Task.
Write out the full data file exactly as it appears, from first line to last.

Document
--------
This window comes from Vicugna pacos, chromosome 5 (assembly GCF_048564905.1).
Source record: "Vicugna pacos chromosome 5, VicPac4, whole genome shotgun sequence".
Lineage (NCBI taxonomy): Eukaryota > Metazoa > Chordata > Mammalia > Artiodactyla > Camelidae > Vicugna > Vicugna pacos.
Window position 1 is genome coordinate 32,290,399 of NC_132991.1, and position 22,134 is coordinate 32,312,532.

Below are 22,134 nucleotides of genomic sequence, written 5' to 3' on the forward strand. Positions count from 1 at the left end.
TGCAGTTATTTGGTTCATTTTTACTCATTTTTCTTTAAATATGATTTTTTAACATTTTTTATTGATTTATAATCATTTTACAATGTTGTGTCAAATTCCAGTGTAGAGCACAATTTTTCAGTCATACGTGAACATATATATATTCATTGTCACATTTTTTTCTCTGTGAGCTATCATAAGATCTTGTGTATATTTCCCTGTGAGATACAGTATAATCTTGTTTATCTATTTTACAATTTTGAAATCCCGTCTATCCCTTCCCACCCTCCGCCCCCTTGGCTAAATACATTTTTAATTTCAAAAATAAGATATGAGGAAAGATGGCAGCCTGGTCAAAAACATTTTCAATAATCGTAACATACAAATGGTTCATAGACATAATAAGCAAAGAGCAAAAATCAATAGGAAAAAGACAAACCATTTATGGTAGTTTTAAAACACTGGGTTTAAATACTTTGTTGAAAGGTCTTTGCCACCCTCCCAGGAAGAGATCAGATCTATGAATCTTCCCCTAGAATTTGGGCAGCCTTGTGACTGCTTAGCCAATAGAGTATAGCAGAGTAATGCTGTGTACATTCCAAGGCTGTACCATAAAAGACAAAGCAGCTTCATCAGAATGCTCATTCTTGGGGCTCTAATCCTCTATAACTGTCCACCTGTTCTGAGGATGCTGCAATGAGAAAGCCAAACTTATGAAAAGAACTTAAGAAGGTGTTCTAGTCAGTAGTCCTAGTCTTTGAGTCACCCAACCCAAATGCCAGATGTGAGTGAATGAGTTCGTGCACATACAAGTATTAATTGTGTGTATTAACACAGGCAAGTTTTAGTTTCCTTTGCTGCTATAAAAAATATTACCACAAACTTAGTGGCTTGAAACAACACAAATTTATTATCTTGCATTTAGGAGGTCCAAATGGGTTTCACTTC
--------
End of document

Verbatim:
This window comes from Vicugna pacos, chromosome 5 (assembly GCF_048564905.1).
Source record: "Vicugna pacos chromosome 5, VicPac4, whole genome shotgun sequence".
Lineage (NCBI taxonomy): Eukaryota > Metazoa > Chordata > Mammalia > Artiodactyla > Camelidae > Vicugna > Vicugna pacos.
Window position 1 is genome coordinate 32,290,399 of NC_132991.1, and position 22,134 is coordinate 32,312,532.

Below are 22,134 nucleotides of genomic sequence, written 5' to 3' on the forward strand. Positions count from 1 at the left end.
TGCAGTTATTTGGTTCATTTTTACTCATTTTTCTTTAAATATGATTTTTTAACATTTTTTATTGATTTATAATCATTTTACAATGTTGTGTCAAATTCCAGTGTAGAGCACAATTTTTCAGTCATACGTGAACATATATATATTCATTGTCACATTTTTTTCTCTGTGAGCTATCATAAGATCTTGTGTATATTTCCCTGTGAGATACAGTATAATCTTGTTTATCTATTTTACAATTTTGAAATCCCGTCTATCCCTTCCCACCCTCCGCCCCCTTGGCTAAATACATTTTTAATTTCAAAAATAAGATATGAGGAAAGATGGCAGCCTGGTCAAAAACATTTTCAATAATCGTAACATACAAATGGTTCATAGACATAATAAGCAAAGAGCAAAAATCAATAGGAAAAAGACAAACCATTTATGGTAGTTTTAAAACACTGGGTTTAAATACTTTGTTGAAAGGTCTTTGCCACCCTCCCAGGAAGAGATCAGATCTATGAATCTTCCCCTAGAATTTGGGCAGCCTTGTGACTGCTTAGCCAATAGAGTATAGCAGAGTAATGCTGTGTACATTCCAAGGCTGTACCATAAAAGACAAAGCAGCTTCATCAGAATGCTCATTCTTGGGGCTCTAATCCTCTATAACTGTCCACCTGTTCTGAGGATGCTGCAATGAGAAAGCCAAACTTATGAAAAGAACTTAAGAAGGTGTTCTAGTCAGTAGTCCTAGTCTTTGAGTCACCCAACCCAAATGCCAGATGTGAGTGAATGAGTTCGTGCACATACAAGTATTAATTGTGTGTATTAACACAGGCAAGTTTTAGTTTCCTTTGCTGCTATAAAAAATATTACCACAAACTTAGTGGCTTGAAACAACACAAATTTATTATCTTGCATTTAGGAGGTCCAAATGGGTTTCACTTC